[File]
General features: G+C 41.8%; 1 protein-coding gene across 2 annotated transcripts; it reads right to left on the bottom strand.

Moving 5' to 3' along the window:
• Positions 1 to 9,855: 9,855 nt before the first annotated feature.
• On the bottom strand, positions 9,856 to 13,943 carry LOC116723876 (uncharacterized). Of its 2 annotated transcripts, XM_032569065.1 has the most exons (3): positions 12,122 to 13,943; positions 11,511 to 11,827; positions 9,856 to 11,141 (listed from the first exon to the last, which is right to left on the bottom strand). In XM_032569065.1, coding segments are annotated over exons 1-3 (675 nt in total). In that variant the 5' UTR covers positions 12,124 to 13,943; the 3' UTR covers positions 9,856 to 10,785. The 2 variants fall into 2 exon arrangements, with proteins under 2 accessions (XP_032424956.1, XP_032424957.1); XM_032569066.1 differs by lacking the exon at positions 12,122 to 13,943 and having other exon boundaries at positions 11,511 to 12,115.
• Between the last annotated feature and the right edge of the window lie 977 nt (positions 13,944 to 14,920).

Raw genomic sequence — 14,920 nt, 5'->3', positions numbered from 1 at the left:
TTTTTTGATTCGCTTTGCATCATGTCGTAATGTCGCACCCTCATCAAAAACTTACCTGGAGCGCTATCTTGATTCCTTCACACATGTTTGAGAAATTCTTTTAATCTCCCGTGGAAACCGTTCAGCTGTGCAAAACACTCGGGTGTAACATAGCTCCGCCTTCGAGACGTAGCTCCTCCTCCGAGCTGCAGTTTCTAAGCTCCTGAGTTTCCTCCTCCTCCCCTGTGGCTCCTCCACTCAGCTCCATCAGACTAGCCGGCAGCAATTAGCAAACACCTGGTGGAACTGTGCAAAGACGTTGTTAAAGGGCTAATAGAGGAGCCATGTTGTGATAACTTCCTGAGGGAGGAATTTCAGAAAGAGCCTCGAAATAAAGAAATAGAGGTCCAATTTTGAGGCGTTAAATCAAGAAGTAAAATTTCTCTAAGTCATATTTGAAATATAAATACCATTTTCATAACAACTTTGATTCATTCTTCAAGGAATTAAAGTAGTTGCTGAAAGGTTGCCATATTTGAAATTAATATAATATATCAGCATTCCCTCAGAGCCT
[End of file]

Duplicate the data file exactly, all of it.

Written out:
General features: G+C 41.8%; 1 protein-coding gene across 2 annotated transcripts; it reads right to left on the bottom strand.

Moving 5' to 3' along the window:
• Positions 1 to 9,855: 9,855 nt before the first annotated feature.
• On the bottom strand, positions 9,856 to 13,943 carry LOC116723876 (uncharacterized). Of its 2 annotated transcripts, XM_032569065.1 has the most exons (3): positions 12,122 to 13,943; positions 11,511 to 11,827; positions 9,856 to 11,141 (listed from the first exon to the last, which is right to left on the bottom strand). In XM_032569065.1, coding segments are annotated over exons 1-3 (675 nt in total). In that variant the 5' UTR covers positions 12,124 to 13,943; the 3' UTR covers positions 9,856 to 10,785. The 2 variants fall into 2 exon arrangements, with proteins under 2 accessions (XP_032424956.1, XP_032424957.1); XM_032569066.1 differs by lacking the exon at positions 12,122 to 13,943 and having other exon boundaries at positions 11,511 to 12,115.
• Between the last annotated feature and the right edge of the window lie 977 nt (positions 13,944 to 14,920).

Raw genomic sequence — 14,920 nt, 5'->3', positions numbered from 1 at the left:
TTTTTTGATTCGCTTTGCATCATGTCGTAATGTCGCACCCTCATCAAAAACTTACCTGGAGCGCTATCTTGATTCCTTCACACATGTTTGAGAAATTCTTTTAATCTCCCGTGGAAACCGTTCAGCTGTGCAAAACACTCGGGTGTAACATAGCTCCGCCTTCGAGACGTAGCTCCTCCTCCGAGCTGCAGTTTCTAAGCTCCTGAGTTTCCTCCTCCTCCCCTGTGGCTCCTCCACTCAGCTCCATCAGACTAGCCGGCAGCAATTAGCAAACACCTGGTGGAACTGTGCAAAGACGTTGTTAAAGGGCTAATAGAGGAGCCATGTTGTGATAACTTCCTGAGGGAGGAATTTCAGAAAGAGCCTCGAAATAAAGAAATAGAGGTCCAATTTTGAGGCGTTAAATCAAGAAGTAAAATTTCTCTAAGTCATATTTGAAATATAAATACCATTTTCATAACAACTTTGATTCATTCTTCAAGGAATTAAAGTAGTTGCTGAAAGGTTGCCATATTTGAAATTAATATAATATATCAGCATTCCCTCAGAGCCT